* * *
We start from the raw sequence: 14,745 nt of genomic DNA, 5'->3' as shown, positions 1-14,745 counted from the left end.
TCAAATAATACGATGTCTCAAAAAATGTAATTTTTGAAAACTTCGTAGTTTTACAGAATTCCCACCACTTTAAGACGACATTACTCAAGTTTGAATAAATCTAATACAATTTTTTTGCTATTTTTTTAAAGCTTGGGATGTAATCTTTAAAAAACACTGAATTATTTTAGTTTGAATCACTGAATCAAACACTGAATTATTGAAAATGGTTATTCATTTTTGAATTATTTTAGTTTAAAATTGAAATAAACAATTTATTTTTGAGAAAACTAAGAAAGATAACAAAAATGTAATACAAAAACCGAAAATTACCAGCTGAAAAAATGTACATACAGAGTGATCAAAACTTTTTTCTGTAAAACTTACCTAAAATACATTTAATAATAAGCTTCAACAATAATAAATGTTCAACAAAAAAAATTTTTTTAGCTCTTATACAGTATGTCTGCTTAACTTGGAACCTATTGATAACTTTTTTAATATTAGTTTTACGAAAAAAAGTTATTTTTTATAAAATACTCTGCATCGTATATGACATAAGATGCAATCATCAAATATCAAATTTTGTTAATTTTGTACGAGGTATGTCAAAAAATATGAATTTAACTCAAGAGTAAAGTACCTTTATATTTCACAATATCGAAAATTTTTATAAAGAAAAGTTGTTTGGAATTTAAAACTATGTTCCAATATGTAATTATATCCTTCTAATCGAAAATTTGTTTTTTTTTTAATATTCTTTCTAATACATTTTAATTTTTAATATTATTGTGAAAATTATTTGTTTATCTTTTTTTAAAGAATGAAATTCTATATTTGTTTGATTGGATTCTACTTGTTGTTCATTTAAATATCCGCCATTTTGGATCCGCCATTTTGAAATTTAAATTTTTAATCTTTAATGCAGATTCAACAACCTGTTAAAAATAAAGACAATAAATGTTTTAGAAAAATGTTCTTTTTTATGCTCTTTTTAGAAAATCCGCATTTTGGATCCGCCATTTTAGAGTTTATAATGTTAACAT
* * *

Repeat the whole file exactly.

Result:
We start from the raw sequence: 14,745 nt of genomic DNA, 5'->3' as shown, positions 1-14,745 counted from the left end.
TCAAATAATACGATGTCTCAAAAAATGTAATTTTTGAAAACTTCGTAGTTTTACAGAATTCCCACCACTTTAAGACGACATTACTCAAGTTTGAATAAATCTAATACAATTTTTTTGCTATTTTTTTAAAGCTTGGGATGTAATCTTTAAAAAACACTGAATTATTTTAGTTTGAATCACTGAATCAAACACTGAATTATTGAAAATGGTTATTCATTTTTGAATTATTTTAGTTTAAAATTGAAATAAACAATTTATTTTTGAGAAAACTAAGAAAGATAACAAAAATGTAATACAAAAACCGAAAATTACCAGCTGAAAAAATGTACATACAGAGTGATCAAAACTTTTTTCTGTAAAACTTACCTAAAATACATTTAATAATAAGCTTCAACAATAATAAATGTTCAACAAAAAAAATTTTTTTAGCTCTTATACAGTATGTCTGCTTAACTTGGAACCTATTGATAACTTTTTTAATATTAGTTTTACGAAAAAAAGTTATTTTTTATAAAATACTCTGCATCGTATATGACATAAGATGCAATCATCAAATATCAAATTTTGTTAATTTTGTACGAGGTATGTCAAAAAATATGAATTTAACTCAAGAGTAAAGTACCTTTATATTTCACAATATCGAAAATTTTTATAAAGAAAAGTTGTTTGGAATTTAAAACTATGTTCCAATATGTAATTATATCCTTCTAATCGAAAATTTGTTTTTTTTTTAATATTCTTTCTAATACATTTTAATTTTTAATATTATTGTGAAAATTATTTGTTTATCTTTTTTTAAAGAATGAAATTCTATATTTGTTTGATTGGATTCTACTTGTTGTTCATTTAAATATCCGCCATTTTGGATCCGCCATTTTGAAATTTAAATTTTTAATCTTTAATGCAGATTCAACAACCTGTTAAAAATAAAGACAATAAATGTTTTAGAAAAATGTTCTTTTTTATGCTCTTTTTAGAAAATCCGCATTTTGGATCCGCCATTTTAGAGTTTATAATGTTAACAT